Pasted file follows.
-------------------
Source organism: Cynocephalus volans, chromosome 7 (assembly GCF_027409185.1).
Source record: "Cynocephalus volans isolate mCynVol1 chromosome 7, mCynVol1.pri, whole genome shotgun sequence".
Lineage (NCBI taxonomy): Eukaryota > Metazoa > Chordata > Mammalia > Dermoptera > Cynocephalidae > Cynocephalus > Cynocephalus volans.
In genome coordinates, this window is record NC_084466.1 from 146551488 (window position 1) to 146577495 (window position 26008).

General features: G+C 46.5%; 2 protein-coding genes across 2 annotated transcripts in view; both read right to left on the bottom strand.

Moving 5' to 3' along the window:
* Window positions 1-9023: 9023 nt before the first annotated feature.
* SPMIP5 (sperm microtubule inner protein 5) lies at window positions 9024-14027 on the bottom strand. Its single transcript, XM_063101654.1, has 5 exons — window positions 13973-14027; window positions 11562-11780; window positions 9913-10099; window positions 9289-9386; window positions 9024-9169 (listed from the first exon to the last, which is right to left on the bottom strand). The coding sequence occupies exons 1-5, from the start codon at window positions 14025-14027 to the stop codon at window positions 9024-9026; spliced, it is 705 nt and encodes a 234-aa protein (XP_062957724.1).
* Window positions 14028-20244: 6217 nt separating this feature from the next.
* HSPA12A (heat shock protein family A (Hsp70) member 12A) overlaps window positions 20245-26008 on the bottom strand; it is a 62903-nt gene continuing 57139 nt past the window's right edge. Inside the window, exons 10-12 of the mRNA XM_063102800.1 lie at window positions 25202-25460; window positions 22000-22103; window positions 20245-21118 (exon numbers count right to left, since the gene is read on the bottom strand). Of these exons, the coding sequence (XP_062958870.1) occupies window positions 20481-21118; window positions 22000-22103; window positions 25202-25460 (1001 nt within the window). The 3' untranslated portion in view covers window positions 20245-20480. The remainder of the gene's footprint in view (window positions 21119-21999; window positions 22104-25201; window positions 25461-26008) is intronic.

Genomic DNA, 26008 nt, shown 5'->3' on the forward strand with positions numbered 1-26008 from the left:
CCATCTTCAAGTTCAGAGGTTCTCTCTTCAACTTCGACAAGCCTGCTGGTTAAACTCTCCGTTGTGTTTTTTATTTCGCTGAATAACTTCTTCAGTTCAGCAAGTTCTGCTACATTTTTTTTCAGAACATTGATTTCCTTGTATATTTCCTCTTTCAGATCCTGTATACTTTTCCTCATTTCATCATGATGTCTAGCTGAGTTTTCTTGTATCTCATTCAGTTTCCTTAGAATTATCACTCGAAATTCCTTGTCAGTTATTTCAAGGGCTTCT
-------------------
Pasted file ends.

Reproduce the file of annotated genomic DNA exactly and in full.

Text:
Source organism: Cynocephalus volans, chromosome 7 (assembly GCF_027409185.1).
Source record: "Cynocephalus volans isolate mCynVol1 chromosome 7, mCynVol1.pri, whole genome shotgun sequence".
Lineage (NCBI taxonomy): Eukaryota > Metazoa > Chordata > Mammalia > Dermoptera > Cynocephalidae > Cynocephalus > Cynocephalus volans.
In genome coordinates, this window is record NC_084466.1 from 146551488 (window position 1) to 146577495 (window position 26008).

General features: G+C 46.5%; 2 protein-coding genes across 2 annotated transcripts in view; both read right to left on the bottom strand.

Moving 5' to 3' along the window:
* Window positions 1-9023: 9023 nt before the first annotated feature.
* SPMIP5 (sperm microtubule inner protein 5) lies at window positions 9024-14027 on the bottom strand. Its single transcript, XM_063101654.1, has 5 exons — window positions 13973-14027; window positions 11562-11780; window positions 9913-10099; window positions 9289-9386; window positions 9024-9169 (listed from the first exon to the last, which is right to left on the bottom strand). The coding sequence occupies exons 1-5, from the start codon at window positions 14025-14027 to the stop codon at window positions 9024-9026; spliced, it is 705 nt and encodes a 234-aa protein (XP_062957724.1).
* Window positions 14028-20244: 6217 nt separating this feature from the next.
* HSPA12A (heat shock protein family A (Hsp70) member 12A) overlaps window positions 20245-26008 on the bottom strand; it is a 62903-nt gene continuing 57139 nt past the window's right edge. Inside the window, exons 10-12 of the mRNA XM_063102800.1 lie at window positions 25202-25460; window positions 22000-22103; window positions 20245-21118 (exon numbers count right to left, since the gene is read on the bottom strand). Of these exons, the coding sequence (XP_062958870.1) occupies window positions 20481-21118; window positions 22000-22103; window positions 25202-25460 (1001 nt within the window). The 3' untranslated portion in view covers window positions 20245-20480. The remainder of the gene's footprint in view (window positions 21119-21999; window positions 22104-25201; window positions 25461-26008) is intronic.

Genomic DNA, 26008 nt, shown 5'->3' on the forward strand with positions numbered 1-26008 from the left:
CCATCTTCAAGTTCAGAGGTTCTCTCTTCAACTTCGACAAGCCTGCTGGTTAAACTCTCCGTTGTGTTTTTTATTTCGCTGAATAACTTCTTCAGTTCAGCAAGTTCTGCTACATTTTTTTTCAGAACATTGATTTCCTTGTATATTTCCTCTTTCAGATCCTGTATACTTTTCCTCATTTCATCATGATGTCTAGCTGAGTTTTCTTGTATCTCATTCAGTTTCCTTAGAATTATCACTCGAAATTCCTTGTCAGTTATTTCAAGGGCTTCT